When FBI agents entered an upscale Irvine condo building unit in May 2016 to execute a search warrant on a suspected con man, they found 10 computers, partially eaten breakfast, a television broadcasting a show and an open sliding-glass door to the fifth-floor balcony.
Rawle Gerard Suite, the target, had heard the agents announce their arrival at his front door, panicked, fled to the building’s roof, raced down a fire escape ladder and went into hiding before his capture.
This week inside Orange County’s Ronald Reagan Federal Courthouse, Suite, who’d hoped he get punishment of no more than 27 months in prison for swindling $1.5 million from duped investors seeking high-yield returns, received a term of 121 months.
But the businessman with a history of fraudulent activities that spans a decade is appealing his conviction and sentence to the United States Court of Appeals for the Ninth Circuit. Suite claims undercover FBI agents out of the Santa Ana field office employed illegal entrapment tactics, targeted him because he is black, ignored white co-conspirators, fabricated evidence and inflated the victims’ losses by at least double. He also denies using an alias to lull investors into giving him money.
However, according to FBI Special Agent B. Craig Mason, Suite told investors his name was “Jerry Snead,” a moniker, if Googled, wouldn’t at the time reveal the swindler’s past shenanigans. His pitches that guaranteed at least 60 percent or greater returns on investments and assurances he’d never experienced a single month of losses should have triggered alarm. But during a phone call with one victim Suite, who was born in 1960 and is a grandfather, tried to downplay concerns by declaring he could produce monthly statements proving remarkable profits. He didn’t know Mason was listening too.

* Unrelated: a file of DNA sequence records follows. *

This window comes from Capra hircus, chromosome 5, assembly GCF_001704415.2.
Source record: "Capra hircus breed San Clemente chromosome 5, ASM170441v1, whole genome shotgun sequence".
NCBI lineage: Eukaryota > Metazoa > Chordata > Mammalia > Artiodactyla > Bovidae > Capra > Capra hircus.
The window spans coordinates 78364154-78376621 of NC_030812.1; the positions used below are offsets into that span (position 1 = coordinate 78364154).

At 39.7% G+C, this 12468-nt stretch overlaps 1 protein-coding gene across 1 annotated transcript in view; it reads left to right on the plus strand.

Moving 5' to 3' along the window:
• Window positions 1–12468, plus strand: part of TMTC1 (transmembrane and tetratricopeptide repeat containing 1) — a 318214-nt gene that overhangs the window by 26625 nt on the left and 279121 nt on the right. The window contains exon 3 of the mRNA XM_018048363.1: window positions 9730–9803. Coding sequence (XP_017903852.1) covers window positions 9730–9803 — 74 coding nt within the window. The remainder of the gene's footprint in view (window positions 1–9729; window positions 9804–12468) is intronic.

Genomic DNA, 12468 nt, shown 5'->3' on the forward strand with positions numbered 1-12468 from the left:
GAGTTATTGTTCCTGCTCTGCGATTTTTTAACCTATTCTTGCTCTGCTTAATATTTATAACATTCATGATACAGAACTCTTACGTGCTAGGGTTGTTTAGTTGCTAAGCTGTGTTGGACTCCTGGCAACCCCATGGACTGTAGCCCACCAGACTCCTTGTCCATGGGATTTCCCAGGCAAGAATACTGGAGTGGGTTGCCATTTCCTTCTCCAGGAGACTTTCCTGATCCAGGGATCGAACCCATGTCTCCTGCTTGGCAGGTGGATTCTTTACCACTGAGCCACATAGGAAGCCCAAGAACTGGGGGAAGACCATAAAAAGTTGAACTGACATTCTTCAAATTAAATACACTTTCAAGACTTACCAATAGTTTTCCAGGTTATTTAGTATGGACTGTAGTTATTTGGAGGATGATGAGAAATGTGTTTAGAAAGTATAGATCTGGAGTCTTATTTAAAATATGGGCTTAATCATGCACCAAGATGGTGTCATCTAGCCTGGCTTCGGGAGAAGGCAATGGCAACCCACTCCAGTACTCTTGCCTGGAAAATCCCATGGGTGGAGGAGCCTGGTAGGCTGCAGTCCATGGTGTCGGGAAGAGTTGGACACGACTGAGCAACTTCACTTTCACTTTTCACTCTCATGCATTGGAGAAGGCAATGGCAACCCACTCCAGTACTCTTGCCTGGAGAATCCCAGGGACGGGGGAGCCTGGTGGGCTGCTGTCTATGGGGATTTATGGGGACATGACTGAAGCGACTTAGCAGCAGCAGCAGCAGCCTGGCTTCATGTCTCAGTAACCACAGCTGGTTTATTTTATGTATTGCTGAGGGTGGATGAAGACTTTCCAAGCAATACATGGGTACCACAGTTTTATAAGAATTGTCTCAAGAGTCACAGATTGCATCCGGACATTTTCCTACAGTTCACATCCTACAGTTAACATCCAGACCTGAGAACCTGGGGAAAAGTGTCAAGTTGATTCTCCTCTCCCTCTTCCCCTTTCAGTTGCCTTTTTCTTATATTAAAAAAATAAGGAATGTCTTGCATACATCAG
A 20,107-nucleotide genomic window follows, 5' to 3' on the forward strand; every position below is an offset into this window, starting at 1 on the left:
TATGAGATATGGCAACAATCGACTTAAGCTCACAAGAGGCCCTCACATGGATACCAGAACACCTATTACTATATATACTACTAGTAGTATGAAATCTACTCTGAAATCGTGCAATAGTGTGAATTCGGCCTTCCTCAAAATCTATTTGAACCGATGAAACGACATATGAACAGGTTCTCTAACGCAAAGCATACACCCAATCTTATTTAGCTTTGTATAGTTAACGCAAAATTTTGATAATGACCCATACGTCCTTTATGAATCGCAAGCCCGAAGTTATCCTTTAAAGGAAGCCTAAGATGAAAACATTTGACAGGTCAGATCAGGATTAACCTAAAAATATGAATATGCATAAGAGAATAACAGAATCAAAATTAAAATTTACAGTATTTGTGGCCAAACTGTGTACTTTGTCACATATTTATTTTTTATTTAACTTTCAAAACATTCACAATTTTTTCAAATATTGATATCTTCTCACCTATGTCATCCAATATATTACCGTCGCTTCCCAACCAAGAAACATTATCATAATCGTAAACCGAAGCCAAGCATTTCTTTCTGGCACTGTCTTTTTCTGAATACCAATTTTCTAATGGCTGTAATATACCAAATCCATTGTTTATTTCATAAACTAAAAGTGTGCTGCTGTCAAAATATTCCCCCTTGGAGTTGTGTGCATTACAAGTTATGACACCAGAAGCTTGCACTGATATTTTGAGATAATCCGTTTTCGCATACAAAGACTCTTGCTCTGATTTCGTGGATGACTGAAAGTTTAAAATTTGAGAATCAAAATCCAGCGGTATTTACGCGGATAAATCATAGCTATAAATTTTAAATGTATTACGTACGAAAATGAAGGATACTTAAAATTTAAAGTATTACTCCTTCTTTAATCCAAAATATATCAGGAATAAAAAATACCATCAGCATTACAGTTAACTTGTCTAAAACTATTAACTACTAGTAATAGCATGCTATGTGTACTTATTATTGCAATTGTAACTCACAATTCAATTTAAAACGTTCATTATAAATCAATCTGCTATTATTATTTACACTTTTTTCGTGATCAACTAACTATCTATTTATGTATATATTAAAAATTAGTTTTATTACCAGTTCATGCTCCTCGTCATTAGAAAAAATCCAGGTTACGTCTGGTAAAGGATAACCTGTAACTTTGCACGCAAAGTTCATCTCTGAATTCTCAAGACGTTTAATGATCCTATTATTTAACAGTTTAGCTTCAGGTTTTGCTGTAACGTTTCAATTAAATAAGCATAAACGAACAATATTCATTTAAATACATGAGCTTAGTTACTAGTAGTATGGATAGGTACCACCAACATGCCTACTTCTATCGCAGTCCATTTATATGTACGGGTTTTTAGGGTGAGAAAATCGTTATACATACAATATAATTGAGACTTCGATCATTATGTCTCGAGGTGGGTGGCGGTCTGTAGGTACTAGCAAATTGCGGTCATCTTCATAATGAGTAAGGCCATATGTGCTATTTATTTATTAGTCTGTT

Confiscated records show Suite got his clients to sign “accredited risk disclosure” documents before repeatedly losing tens of thousands of dollars in bad investments and converting substantial sums to pay personal expenses for dining and entertainment.
In June 2017, he pleaded guilty to a four-count federal indictment but has spent the last year arguing he was “intimidated” into the confession. He also says he should be given credit for his “voluntary cessation of criminal activity [in 2015] long before” his arrest and, alternatively, that he’s innocent because he believed his actions were legitimate. At other times he has stated he “played a limited role” in the fraud.
“Mr. Suite did not plan this offense,” Suite wrote about himself to U.S. District Court Judge James V. Selna in a March filing. “Suite was prejudiced with a selective enforcement [because of his race].”
To bolster his cries of racism, he noted that FBI agents arrested him after jumping “out of bushes without proper FBI attire causing” him in a “panic” to “run 30-40 yards in 6 seconds” and “self-surrender.”
Selna rejected Suite’s complaints at the June 4 hearing and imposed the 10-year prison sentence.
R. Scott Moxley’s award-winning investigative journalism has touched nerves for two decades. An angry congressman threatened to break Moxley’s knee caps. A dirty sheriff promised his critical reporting was irrelevant and then landed in prison. The U.S. House of Representatives debated his work. Federal prosecutors credited his stories for the arrest of a doctor who sold fake medicine to dying patients. Moxley has won Journalist of the Year honors at the Los Angeles Press Club; been named Distinguished Journalist of the Year by the LA Society of Professional Journalists; and hailed by two New York Times Magazine writers for his “herculean job” exposing Southern California law enforcement corruption.